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No Gaps and No Caps in the Leadership Pipeline

Companies excelling in development across all leader levels are (much) more financially successful

By Evan Sinar, Ph.D.

Evan Sinar, Ph.D.Current and projected future leadership quality has largely remained consistent—and by most measures, consistently weak—since 2011. In our Global Leadership Forecast 2014|2015, only one in four HR professionals view their organization’s leaders as high-quality, the same as three years ago, while only 15 percent rate their future bench as strong. As organizations respond to deficiencies in ready-now talent, they aggressively implement programs to give leaders at all levels the skills to both advance in their own careers and to drive progress toward strategic objectives. For many companies, their aspirational goal is a “pipeline” approach that aligns key program components (e.g., competencies required for success, transition management) across leader levels, creating a smooth flow of individual contributors into first-time leader roles, and of existing leaders into more advanced levels of responsibility.

Though the logic for a full pipeline model is clear, we’ve found that fewer than 20 percent of organizations actualize it, either because they don’t see the value to justify the greater levels of planning required or they are trying, but struggling with the logistics of execution. Also, until now, research linking a pipeline model to financial outcomes was lacking, due to cross-organizational sample requirements, which allow comparisons of companies with varying levels of success.

We recently completed a study to gauge these effects, using a composite of metrics—profitability, earnings per share, five-year rate of return to investors, and stockholder equity—gathered from financial databases on 150 publicly traded companies. Additionally, through our Global Leadership Forecast, HR leaders (at these same organizations) independently evaluated the effectiveness of their development programs at each of three levels of leadership: frontline, mid-level, and senior.

We next split companies into four groups as shown below: those without highly effective leadership development programs for any of the three levels (all red across the leadership pyramid), those with high effectiveness for only one of the three levels (one green), those excelling at two of the three levels (two greens), and those with highly-effective leadership development for all three levels (all green). We compared these groups based on how they fared, on average, on the external financial composite. We expected a steady and even progression of financial success with each additional level of high-quality leadership development in place. What we found, however, was different than anticipated:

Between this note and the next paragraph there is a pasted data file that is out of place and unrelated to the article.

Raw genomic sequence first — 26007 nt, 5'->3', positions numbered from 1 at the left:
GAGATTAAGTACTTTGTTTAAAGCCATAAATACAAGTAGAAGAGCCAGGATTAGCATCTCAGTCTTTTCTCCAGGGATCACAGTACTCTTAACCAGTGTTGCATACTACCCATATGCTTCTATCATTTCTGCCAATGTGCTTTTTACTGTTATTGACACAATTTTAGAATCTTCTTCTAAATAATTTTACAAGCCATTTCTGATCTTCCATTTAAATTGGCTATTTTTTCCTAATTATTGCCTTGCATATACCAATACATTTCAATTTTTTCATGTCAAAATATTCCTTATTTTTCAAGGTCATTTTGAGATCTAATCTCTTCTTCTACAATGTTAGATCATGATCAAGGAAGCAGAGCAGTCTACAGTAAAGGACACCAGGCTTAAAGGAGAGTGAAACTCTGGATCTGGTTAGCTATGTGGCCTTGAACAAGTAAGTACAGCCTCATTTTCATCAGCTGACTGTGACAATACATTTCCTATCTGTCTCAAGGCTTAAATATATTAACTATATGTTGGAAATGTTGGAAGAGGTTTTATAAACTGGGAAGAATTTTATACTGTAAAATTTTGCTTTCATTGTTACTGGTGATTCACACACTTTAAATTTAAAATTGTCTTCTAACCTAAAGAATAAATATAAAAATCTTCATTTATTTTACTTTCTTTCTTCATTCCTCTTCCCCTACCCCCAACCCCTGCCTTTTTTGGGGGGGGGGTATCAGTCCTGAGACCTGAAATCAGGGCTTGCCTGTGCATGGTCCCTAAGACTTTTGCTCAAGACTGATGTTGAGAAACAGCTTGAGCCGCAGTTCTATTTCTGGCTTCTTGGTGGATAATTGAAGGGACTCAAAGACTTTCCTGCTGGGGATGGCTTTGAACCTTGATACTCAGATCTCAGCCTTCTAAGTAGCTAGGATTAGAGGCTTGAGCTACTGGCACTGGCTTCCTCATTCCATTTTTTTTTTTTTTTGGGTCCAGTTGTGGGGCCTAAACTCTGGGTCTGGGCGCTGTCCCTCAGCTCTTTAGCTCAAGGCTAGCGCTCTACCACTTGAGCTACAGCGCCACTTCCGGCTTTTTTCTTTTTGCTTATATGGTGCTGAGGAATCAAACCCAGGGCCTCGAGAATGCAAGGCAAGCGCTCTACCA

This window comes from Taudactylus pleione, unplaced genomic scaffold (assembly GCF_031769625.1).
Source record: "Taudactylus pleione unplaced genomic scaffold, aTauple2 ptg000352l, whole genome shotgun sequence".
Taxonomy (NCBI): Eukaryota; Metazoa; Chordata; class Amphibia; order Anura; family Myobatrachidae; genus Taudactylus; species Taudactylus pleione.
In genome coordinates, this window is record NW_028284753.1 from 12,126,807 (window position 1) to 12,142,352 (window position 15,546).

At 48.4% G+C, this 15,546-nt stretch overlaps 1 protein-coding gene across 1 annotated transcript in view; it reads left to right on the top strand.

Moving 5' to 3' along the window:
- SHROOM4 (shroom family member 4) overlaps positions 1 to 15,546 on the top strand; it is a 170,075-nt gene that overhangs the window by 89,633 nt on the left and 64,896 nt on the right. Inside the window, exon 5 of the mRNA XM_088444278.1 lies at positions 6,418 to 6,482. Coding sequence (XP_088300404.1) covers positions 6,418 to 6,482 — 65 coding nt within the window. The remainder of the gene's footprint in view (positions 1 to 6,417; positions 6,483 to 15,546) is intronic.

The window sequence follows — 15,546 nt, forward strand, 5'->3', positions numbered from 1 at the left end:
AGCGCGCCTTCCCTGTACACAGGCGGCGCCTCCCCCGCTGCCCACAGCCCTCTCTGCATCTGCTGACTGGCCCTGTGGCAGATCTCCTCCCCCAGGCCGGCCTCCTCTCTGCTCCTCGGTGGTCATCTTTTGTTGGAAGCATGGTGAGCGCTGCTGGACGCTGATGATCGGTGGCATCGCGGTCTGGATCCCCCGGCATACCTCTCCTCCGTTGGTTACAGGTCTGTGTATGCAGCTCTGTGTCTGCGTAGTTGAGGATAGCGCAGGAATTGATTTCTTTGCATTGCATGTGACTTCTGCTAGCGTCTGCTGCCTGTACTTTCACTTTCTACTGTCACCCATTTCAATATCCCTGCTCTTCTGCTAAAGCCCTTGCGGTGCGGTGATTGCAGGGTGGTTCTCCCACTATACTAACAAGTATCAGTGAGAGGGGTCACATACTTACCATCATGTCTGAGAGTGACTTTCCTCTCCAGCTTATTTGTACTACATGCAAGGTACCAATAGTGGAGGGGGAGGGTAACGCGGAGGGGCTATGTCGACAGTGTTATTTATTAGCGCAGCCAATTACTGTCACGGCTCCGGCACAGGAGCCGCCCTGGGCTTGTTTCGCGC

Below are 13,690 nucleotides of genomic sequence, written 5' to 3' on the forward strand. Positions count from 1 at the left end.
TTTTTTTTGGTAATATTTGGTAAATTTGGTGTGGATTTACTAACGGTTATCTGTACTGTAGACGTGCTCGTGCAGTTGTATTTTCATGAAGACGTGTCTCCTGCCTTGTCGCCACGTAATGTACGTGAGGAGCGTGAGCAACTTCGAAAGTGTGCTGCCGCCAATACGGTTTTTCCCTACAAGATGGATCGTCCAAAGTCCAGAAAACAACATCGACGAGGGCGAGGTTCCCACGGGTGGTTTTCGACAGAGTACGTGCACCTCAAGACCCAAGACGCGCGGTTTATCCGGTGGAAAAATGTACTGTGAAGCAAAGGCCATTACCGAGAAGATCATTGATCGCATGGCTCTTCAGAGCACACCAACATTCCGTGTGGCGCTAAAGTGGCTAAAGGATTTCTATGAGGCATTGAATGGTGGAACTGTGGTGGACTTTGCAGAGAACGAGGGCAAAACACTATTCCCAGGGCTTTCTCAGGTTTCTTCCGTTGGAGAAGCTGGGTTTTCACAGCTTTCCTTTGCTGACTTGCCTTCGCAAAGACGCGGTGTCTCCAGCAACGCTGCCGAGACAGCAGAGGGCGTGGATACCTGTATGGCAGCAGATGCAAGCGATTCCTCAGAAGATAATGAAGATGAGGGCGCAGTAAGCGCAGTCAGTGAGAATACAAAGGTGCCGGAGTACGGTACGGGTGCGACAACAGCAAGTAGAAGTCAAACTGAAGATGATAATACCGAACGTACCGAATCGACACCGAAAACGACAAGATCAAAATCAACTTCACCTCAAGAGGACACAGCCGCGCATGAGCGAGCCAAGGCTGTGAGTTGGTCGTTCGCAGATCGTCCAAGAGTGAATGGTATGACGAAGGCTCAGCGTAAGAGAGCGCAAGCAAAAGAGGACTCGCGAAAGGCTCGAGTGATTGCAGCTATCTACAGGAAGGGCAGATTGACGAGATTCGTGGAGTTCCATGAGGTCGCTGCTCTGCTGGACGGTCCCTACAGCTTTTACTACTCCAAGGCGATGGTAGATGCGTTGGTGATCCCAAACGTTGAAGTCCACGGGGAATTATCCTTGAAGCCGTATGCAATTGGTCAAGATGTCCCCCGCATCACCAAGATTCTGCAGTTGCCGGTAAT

Leadership Pipeline

While there was an upward trend across all four groups, the incremental increase was far from even. Companies performed most poorly in comparison with their peers when they failed to excel in their leadership development programs for any of the three levels. Organizations with effective development programs for one and only one of the leader levels performed only slightly better—44 percent. When two of three programs were highly effective, this performance percentile increased again, albeit slightly, to 46 percent.

Only when organizations were successfully extending their leadership development programs across all three levels did they financially outperform their peers, and decidedly so. Compared with the jumps of two percentage points from zero to one and from one to two highly effective programs, the difference between two to all three such programs surged to 17 percent. On average, organizations mastering leadership development across the full pipeline were in the 63rd percentile compared to others.

Another view of this trend can be seen from the opposite direction—starting from the fully-aligned pipeline and gauging the consequences of a shift away from it. This shows a striking drop-off when organizations fall short with any section of the pipeline—either through a gap resulting from an inability to design and implement a highly effective leadership development program at the mid-level (while focusing solely on the frontline or senior leaders) or through capping the pipeline before it can extend all the way through the leadership ranks. Financially-healthy organizations rarely allow breakdowns at any point of the leadership development pipeline: those that slip up have a hard time even achieving “average” performance.

Evan Sinar, Ph.D., is the chief scientist and director of DDI’s Center for Analytics and Behavioral Research (CABER).

Get more information about the Global Leadership Forecast 2014|2015 research, including 18 highly actionable findings about the current state of leadership, an evidence-based roadmap for leadership development, a scoreboard of 20 common talent management practices, and global benchmarks for 11 metrics about leadership talent.

Want to learn more about optimizing your leadership pipeline? Download our free guidebook to learn the five key ingredients for a gap-free pipeline and six tips to create a pipeline approach in your organization.

Posted: 05 Mar, 2015,
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